Finding the good life in food, drink, beaches of Traverse City, Mich.

sunriseYou know life is good when seagulls are your alarm clock, a miles-long morning walk doesn’t require shoes and breakfast begins with peaches, cherries or blueberries grown down the road.

It is a rare treat for me to book only “time for observation” on a morning work docket that begins with sleepy clicks of the red-orange hues of sunrise. The next priority: Secure a blue-and-white beach lounger for gawking and snoozing, then lie quietly enough for a pair of ducks to waddle over and claim a chunk of shade underneath.

My location? Michigan, which seems as mysterious as Mars to some Wisconsinites because the great lake between us is both a beauty and driving obstacle. Others dismiss the Wolverine State and its shoreline as more of what we already know – not a real vacation.

Such a pity. Western Michigan beaches tend to be sandier, more plentiful and swimmer-friendly than what you’ll find along Lake Michigan in Wisconsin. This is especially true in and near Traverse City, whose two bays help calm and warm the peninsula waters.

Consider Michigan’s motto: Si quaeris peninsulam amoenam circumspice.
Translation: If you seek a pleasant peninsula, look about you.

I plop near the north end of a 3.5-mile-long beachfront that includes Traverse City State Park, whose 47 acres contain a campground that is open all year. Within eyesight are parasail takeoffs, kayak rentals, kids bouncing on a trampoline that floats, standup paddleboards and vacationers who wade surprisingly far before water reaches their waistline.

I’m told it’s not unusual for an adult to be able to wade one mile from shore around here.

What else happens besides sun worshiping and watching ducks close enough to nibble at your sleeping feet? It is easy to drink and eat well.

Old Mission and Leelanau peninsulas are on the 45th Parallel, halfway between the equator and North Pole. This northern latitude is considered ideal for agriculture worldwide; locally produced Rieslings are among those that gain international acclaim.

About three dozen wineries dot the area, which also contains a mix of mansions, tiny towns and fruit farms. Roam on your own or book a tour; choices include Twin Peninsulas Shuttle., 231-642-7886

My favorite winery: the hilltop Chateau Chantal, operated by a former priest and nun who married. Visitors sip $5 glasses of wine on a big outdoor deck that overlooks vineyards. Some reserve a $75 seat at a seven-course wine dinner (Wednesday and Friday nights, until Oct. 30) and spend a night at the winery’s bed and breakfast inn (rates start at $190)., 800-969-4009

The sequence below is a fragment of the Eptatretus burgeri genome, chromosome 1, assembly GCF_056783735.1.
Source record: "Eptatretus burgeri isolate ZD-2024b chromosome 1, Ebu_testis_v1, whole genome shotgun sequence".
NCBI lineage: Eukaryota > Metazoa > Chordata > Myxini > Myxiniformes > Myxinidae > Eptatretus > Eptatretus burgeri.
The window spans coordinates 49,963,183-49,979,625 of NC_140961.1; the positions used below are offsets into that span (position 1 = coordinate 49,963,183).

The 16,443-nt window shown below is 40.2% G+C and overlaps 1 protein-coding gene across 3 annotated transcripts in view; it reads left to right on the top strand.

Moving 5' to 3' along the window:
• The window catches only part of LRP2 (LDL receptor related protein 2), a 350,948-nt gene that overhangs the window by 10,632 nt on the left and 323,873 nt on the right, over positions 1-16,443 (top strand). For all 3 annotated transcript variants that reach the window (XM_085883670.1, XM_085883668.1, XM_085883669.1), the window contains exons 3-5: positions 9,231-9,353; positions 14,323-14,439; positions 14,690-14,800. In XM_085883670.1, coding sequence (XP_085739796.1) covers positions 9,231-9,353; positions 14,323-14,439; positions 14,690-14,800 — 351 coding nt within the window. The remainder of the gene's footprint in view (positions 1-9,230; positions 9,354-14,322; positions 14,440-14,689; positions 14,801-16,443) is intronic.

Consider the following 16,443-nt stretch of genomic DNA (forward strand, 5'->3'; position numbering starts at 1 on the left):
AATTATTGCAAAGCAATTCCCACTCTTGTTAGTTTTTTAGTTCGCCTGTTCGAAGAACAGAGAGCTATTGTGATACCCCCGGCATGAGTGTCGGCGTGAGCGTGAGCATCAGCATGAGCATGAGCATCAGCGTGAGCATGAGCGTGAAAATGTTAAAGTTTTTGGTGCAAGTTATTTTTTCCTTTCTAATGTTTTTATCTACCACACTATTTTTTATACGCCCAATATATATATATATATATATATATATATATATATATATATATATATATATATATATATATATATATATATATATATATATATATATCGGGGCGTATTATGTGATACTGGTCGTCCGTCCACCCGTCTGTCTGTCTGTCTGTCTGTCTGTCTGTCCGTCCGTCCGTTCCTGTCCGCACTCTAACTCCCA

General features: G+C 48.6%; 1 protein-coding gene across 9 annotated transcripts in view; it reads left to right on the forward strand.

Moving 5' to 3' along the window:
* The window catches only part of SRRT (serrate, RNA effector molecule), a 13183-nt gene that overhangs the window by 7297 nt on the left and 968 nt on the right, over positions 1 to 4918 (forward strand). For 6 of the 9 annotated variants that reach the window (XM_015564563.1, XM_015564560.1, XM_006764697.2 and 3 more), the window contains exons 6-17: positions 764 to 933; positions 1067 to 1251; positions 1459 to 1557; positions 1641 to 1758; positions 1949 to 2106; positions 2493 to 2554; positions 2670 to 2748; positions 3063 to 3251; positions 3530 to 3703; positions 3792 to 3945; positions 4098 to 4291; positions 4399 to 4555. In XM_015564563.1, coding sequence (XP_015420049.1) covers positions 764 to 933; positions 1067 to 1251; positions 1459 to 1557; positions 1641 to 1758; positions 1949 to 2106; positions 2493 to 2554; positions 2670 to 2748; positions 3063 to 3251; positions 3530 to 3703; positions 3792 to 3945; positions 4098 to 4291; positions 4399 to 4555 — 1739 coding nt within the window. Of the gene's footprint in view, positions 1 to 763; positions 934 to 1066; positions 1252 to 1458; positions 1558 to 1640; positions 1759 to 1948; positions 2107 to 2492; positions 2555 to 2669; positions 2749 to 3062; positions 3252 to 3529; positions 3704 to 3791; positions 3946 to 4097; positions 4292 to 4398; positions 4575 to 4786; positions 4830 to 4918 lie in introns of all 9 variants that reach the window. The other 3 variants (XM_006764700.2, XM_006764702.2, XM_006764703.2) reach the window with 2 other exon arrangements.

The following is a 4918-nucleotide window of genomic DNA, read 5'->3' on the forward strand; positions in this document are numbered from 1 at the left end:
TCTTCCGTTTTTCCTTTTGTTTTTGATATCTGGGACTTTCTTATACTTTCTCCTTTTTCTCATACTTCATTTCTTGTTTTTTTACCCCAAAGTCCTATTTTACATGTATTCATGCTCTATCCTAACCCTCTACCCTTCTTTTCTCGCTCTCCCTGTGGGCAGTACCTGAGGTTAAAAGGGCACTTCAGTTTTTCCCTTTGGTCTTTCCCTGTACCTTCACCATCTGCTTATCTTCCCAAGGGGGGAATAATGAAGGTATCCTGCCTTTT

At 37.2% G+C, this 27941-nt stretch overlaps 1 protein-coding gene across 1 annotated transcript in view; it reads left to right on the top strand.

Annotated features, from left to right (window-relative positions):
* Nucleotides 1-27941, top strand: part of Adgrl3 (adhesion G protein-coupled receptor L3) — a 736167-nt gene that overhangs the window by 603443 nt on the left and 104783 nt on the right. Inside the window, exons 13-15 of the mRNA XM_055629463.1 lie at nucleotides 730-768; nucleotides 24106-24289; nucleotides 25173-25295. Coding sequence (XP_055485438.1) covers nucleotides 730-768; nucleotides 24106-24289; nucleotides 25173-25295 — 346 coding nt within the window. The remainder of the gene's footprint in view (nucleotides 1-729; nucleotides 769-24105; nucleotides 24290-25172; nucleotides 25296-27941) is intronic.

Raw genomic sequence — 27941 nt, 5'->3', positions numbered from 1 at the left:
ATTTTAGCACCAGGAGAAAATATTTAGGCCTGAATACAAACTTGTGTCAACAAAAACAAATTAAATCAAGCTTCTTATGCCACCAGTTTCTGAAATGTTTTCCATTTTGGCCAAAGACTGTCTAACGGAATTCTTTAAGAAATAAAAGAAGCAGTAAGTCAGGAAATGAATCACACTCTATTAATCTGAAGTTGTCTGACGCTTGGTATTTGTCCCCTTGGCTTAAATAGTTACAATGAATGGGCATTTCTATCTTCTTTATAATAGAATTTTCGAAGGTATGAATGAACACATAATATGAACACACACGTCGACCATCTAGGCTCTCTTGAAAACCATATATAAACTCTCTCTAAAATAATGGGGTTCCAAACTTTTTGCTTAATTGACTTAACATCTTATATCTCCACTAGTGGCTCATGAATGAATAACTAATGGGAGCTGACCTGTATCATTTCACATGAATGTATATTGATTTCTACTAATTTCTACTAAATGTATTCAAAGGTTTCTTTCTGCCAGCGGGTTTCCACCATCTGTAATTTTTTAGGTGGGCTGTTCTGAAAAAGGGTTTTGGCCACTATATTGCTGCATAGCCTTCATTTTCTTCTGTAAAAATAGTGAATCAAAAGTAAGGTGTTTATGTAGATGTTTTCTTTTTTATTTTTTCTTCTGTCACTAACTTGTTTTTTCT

A must-stop for my teacher friends: Peninsula Cellars, a converted one-room school from 1896. One blackboard welcomes us to detention and is filled with this hand-printed repetition: I will only drink good wine!!! Two others describe wine specials and grape farm locations., 231-933-9787

Add around 10 microbreweries and artisan distilleries for a full exploration of the area’s stash of hootch.

Earning my attention: pear-in-a-bottle brandy ($75) from Black Star Farms and White Pizza (ricotta, bacon, sliced redskins and white sauce – “like scalloped potatoes” on crust, a companion aptly concluded) at The Jolly Pumpkin’s rustic, rural restaurant., 231-944-1270;, 231-223-4333

Where else is there to eat?

Cherries – dried, in pop, in salsa, chocolate-covered and dressed many more ways – from Cherry Republic. Make a little road trip to the home base in tiny Glen Arbor, where the funky grounds include a café and bakery., 800-206-6949

Ice cream is most interesting at the farmstead base of Moomers, just outside of Traverse City and judged best nationwide by “Good Morning America” staff in 2008., 231-941-4122

A small but choice farmers’ market operates downtown on Wednesday and Saturday mornings until late October. It is between the boutiques of vibrant Front Street and the beachfront Clinch Park, whose recent $3 million revamp ensures that it continues as a city showcase.

Hot restaurant choices often incorporate locally grown ingredients and earn Traverse City a top five ranking in Bon Appetit’s and Midwest Living’s magazine lists of best foodie towns. The city presents its first Taste of Traverse City and Foodie Film Festival on Sept. 13-15., 231-714-4646

More longstanding is the area’s National Cherry Festival (which began in 1925 as the Blessing of the Blossoms Festival) and Traverse City Film Festival (co-founded by filmmaker/rebel Michael Moore in 2005). Both are mid-summer events. For more about the area, consult, 800-872-8377.

My base while in Traverse City was the Sugar Beach Resort Hotel, just north of town, where rates for a room facing the water start at $119 as of Labor Day. That’s less than one-half of high-season summer rates. Accommodations include a microwave, small refrigerator, coffeemaker and breakfast buffet.

For details:, 800-509-1995. Under the same ownership and comparable in price is the adjacent Grand Beach Resort Hotel.

About 25 miles north of Traverse City is Sleeping Bear Dunes National Lakeshore, worth a day of exploration. Swimming, hiking, biking, dune climbing and museum tours are options., 231-326-5134